Bruno Lab Research
• Biodiversity and ecosystem functioning in marine ecosystems
A major focus of the Bruno lab is to understand the role of species diversity in controlling a variety of marine ecosystem properties. The lab recently completed a series of experiments in North Carolina and Jamaica testing the hypothesis that algal species richness is directly related to primary productivity. Unlike work in terrestrial grasslands, they have not detected a significant effect of algal richness. Instead, species’ identity appears paramount in controlling production. The lab is currently focusing on the role of diversity at higher trophic levels. For example, field and mesocosm experiments performed in 2004 indicate that predator diversity has striking effects on prey and plant biomass and composition. This project is funded by NSF and is being performed in collaboration with J. Emmett Duffy (VIMS).
• Coral reef ecology and conservation
The Bruno lab is also focused on untangling the many factors causing the global decline in reef-building corals. For example, they are using mesocosm and field experiments to test the hypothesis that nutrient pollution and increasing sea surface temperatures have increased the severity of coral disease by making coral hosts more susceptible and/or by making bacterial and fungal pathogens more virulent. They have recently begun to compliment this experimental approach with correlative analysis of regional data on coral disease dynamics, water shed model, and Pathfinder satellite SST data. Preliminary analysis indicates that coral disease outbreaks are highly correlated with the recent thermal history of a reef (e.g., the frequency of temperature stress anomalies). This research (funded by NSF) is being performed in collaboration with C.D. Harvell, S. Ellner, and G. Smith at field sites in Akumal, Mexico, the Florida Keys, Jamaica and Moorea.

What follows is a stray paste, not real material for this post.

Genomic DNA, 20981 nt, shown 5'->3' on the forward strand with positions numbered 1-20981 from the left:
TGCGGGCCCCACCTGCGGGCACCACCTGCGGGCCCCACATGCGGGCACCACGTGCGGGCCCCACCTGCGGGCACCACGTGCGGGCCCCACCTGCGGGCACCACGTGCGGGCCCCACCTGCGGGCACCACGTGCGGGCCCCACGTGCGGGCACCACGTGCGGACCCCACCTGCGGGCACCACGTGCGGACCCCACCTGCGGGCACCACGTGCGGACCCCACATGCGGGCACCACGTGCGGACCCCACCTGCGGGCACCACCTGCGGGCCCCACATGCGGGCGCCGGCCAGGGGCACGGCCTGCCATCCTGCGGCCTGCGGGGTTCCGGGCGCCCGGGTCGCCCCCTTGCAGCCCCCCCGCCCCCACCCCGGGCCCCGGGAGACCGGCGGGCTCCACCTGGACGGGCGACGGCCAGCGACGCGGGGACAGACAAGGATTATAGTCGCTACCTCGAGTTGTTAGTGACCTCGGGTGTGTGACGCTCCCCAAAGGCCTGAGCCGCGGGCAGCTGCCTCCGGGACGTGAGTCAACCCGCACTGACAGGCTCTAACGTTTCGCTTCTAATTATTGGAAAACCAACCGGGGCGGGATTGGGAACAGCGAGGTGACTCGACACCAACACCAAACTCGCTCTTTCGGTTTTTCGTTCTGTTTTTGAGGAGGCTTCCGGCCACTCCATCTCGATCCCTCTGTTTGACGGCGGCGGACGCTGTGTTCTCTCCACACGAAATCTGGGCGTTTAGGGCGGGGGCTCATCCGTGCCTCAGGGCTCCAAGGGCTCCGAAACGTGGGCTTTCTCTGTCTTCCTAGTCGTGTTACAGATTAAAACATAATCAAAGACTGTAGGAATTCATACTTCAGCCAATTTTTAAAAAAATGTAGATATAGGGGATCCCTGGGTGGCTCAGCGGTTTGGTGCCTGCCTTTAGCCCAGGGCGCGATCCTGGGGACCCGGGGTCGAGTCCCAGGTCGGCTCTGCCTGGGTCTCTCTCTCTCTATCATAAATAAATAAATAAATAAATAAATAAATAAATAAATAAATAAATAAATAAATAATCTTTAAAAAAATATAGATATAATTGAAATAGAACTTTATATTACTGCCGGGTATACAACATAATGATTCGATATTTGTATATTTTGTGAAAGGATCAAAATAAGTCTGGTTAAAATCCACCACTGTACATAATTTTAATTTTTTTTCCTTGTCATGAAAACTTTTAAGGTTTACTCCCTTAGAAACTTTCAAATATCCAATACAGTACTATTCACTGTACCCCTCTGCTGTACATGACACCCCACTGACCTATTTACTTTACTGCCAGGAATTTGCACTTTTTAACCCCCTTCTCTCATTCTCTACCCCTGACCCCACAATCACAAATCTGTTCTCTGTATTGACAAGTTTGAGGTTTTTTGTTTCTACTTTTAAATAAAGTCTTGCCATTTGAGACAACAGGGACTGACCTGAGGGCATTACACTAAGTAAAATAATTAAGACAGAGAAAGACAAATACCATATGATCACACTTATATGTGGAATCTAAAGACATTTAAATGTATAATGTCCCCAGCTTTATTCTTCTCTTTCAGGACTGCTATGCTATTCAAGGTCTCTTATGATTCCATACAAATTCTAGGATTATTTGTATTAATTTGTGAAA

• Seed dispersal in an estuarine plant metacommunity
The Bruno lab has been working on dispersal in a New England cobble beach plant metacommunity since 1996. The main goal is to quantify the dispersal functions of all 12 constituent species, including annuals and perennial and both common and rare species. The role of current direction, habitat patch orientation and isolation, and patch size in controlling seed export and dispersal are all being quantified through yearly direct dispersal measurements. Dispersal functions of each species are then used in spatially explicit metacommuity models to test the effects of habitat patch quality, isolation, and density on metacommunity dynamics (Figure 3.24). This NSF-funded project will continue through August 2005 and is being carried out in the Narragansett Bay National Estuarine Research Reserve.
• Dispersal and recruitment limitation in invertebrate metacommunities
Members of the Bruno lab are also working on the effects of dispersal and connectivity on community structure in a variety of invertebrate metacommunities. For example, recent work at IMS has tested the effect of recruitment limitation and propagule flux on community composition and richness. If mobile invertebrate communities are saturated, then increasing the number and richness of immigrants should not affect resident richness, but could alter composition. They are also working in Moorea (Figure 3.25) and Mexico, using obligate inhabitants of branching corals (e.g, shrimp and crabs) as a model system to test several metacommunity models.
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